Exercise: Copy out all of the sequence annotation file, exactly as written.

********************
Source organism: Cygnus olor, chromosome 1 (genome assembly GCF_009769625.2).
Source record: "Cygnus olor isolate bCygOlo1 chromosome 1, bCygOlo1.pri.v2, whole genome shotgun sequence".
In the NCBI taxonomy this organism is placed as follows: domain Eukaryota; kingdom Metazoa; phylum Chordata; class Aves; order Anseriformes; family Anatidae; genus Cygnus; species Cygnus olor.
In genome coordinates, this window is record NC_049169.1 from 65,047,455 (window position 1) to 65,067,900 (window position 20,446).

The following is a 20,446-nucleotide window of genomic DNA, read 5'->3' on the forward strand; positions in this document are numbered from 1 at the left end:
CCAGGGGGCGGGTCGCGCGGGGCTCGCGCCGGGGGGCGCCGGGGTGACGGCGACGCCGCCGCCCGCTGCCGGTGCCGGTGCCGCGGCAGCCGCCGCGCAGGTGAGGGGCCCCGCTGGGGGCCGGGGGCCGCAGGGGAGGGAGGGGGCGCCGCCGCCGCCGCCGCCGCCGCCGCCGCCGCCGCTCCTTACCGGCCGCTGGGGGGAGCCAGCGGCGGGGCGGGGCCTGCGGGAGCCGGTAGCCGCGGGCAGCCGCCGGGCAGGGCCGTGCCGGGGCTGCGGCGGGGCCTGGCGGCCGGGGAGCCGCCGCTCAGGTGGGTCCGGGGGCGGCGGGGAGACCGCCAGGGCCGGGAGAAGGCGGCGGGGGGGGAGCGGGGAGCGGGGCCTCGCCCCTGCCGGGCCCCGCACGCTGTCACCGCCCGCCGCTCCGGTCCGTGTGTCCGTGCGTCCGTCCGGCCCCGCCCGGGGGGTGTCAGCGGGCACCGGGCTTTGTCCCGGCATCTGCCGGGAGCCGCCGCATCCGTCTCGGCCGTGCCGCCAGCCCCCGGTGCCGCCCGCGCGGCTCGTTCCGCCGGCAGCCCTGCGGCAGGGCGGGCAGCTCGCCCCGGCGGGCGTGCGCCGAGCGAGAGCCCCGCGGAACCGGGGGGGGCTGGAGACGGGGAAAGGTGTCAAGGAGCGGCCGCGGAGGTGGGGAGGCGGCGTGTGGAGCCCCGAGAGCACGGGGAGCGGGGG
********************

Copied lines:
Source organism: Cygnus olor, chromosome 1 (genome assembly GCF_009769625.2).
Source record: "Cygnus olor isolate bCygOlo1 chromosome 1, bCygOlo1.pri.v2, whole genome shotgun sequence".
In the NCBI taxonomy this organism is placed as follows: domain Eukaryota; kingdom Metazoa; phylum Chordata; class Aves; order Anseriformes; family Anatidae; genus Cygnus; species Cygnus olor.
In genome coordinates, this window is record NC_049169.1 from 65,047,455 (window position 1) to 65,067,900 (window position 20,446).

The following is a 20,446-nucleotide window of genomic DNA, read 5'->3' on the forward strand; positions in this document are numbered from 1 at the left end:
CCAGGGGGCGGGTCGCGCGGGGCTCGCGCCGGGGGGCGCCGGGGTGACGGCGACGCCGCCGCCCGCTGCCGGTGCCGGTGCCGCGGCAGCCGCCGCGCAGGTGAGGGGCCCCGCTGGGGGCCGGGGGCCGCAGGGGAGGGAGGGGGCGCCGCCGCCGCCGCCGCCGCCGCCGCCGCCGCCGCTCCTTACCGGCCGCTGGGGGGAGCCAGCGGCGGGGCGGGGCCTGCGGGAGCCGGTAGCCGCGGGCAGCCGCCGGGCAGGGCCGTGCCGGGGCTGCGGCGGGGCCTGGCGGCCGGGGAGCCGCCGCTCAGGTGGGTCCGGGGGCGGCGGGGAGACCGCCAGGGCCGGGAGAAGGCGGCGGGGGGGGAGCGGGGAGCGGGGCCTCGCCCCTGCCGGGCCCCGCACGCTGTCACCGCCCGCCGCTCCGGTCCGTGTGTCCGTGCGTCCGTCCGGCCCCGCCCGGGGGGTGTCAGCGGGCACCGGGCTTTGTCCCGGCATCTGCCGGGAGCCGCCGCATCCGTCTCGGCCGTGCCGCCAGCCCCCGGTGCCGCCCGCGCGGCTCGTTCCGCCGGCAGCCCTGCGGCAGGGCGGGCAGCTCGCCCCGGCGGGCGTGCGCCGAGCGAGAGCCCCGCGGAACCGGGGGGGGCTGGAGACGGGGAAAGGTGTCAAGGAGCGGCCGCGGAGGTGGGGAGGCGGCGTGTGGAGCCCCGAGAGCACGGGGAGCGGGGG